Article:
Consumer Sentiment: Bullish on Home-Buying

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Fannie Mae’s Home Purchase Sentiment Index (HPSI) increased 1.3 points in January, to reach 93.0: the third consecutive month that saw an increase, and notching closer to the survey high of 93.8 set last year.

Four of the six HPSI components increased month over month, including the percentage of Americans who believe that mortgage rates will go down or stay the same over the next 12 months, which now sits at 55%.

Year over year, the HPSI is up 8.3 points, reflecting consumers’ increasingly positive view that it’s a good time to both buy and sell a home.

“The HPSI posted another strong reading to open the new year, helped in large part by the upward trend in the share of consumers saying they expect mortgage rates to remain steady,” said Doug Duncan, Senior Vice President and Chief Economist. “

“Low rates continue to be a key driver of consumer optimism about both current home-buying and home-selling conditions,” explains Doug Duncan, Fannie Mae’s senior vice president and chief economist. “Favorable views on job security and personal financial expectations reflect the strength of the labor market, which we believe will continue to bolster housing demand.”

Some report highlights:

Good/Bad Time to Buy: The percentage of Americans who say it is a good time to buy remained the same this month at 59%, while the percentage who say it is a bad time to buy decreased from 32% to 30%. As a result, the net share of Americans who say it is a good time to buy increased 2 percentage points.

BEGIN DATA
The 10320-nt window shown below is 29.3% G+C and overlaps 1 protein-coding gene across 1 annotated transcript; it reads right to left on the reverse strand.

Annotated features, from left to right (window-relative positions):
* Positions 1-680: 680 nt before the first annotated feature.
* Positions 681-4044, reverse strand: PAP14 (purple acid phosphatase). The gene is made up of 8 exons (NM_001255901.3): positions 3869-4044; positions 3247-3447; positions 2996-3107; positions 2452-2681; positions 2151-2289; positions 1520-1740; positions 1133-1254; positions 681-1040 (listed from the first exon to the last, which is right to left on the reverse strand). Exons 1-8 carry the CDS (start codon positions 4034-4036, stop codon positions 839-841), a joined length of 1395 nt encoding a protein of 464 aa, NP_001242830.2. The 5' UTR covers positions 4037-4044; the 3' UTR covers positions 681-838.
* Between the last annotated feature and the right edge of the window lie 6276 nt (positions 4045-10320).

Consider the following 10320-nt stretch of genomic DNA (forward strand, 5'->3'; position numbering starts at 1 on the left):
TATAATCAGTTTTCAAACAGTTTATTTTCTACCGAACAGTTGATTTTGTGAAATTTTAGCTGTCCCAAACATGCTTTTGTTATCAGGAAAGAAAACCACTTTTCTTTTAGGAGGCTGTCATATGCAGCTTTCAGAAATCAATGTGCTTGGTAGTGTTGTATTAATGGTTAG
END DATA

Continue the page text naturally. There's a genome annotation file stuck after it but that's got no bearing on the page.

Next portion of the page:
Good/Bad Time to Sell: The percentage of Americans who say it is a good time to sell increased this month from 65% to 66%, while the percentage who say it’s a bad time to sell decreased from 22% to 21%. As a result, the net share of those who say it is a good time to sell increased 2 percentage points.

Home Price Expectations: The percentage of Americans who say home prices will go up in the next 12 months decreased this month from 50% to 48%, while the percentage who said home prices will go down decreased from 10% to 7%. The share who think home prices will stay the same increased from 35% to 38%. As a result, the net share of Americans who say home prices will go up increased 1 percentage point.

Mortgage Rate Expectations: The percentage of Americans who say mortgage rates will go down in the next 12 months remained the same this month at 7%, while the percentage who expect mortgage rates to go up decreased from 39% to 33%. The share who think mortgage rates will stay the same increased from 46% to 48%. As a result, the net share of Americans who say mortgage rates will go down over the next 12 months increased 6 percentage points.

Job Concerns: The percentage of Americans who say they are not concerned about losing their job in the next 12 months remained flat at 86%, while the percentage who say they are concerned increased from 12% to 14%. As a result, the net share of Americans who say they are not concerned about losing their job decreased 2 percentage points.

Household Income: The percentage of Americans who say their household income is significantly higher than it was 12 months ago decreased from 28% to 27%, while the percentage who say their household income is significantly lower remained the same at 11%. The percentage who say their household income is about the same remained increased from 60% to 61%. As a result, the net share of those who say their household income is significantly higher than it was 12 months ago decreased 1 percentage point.

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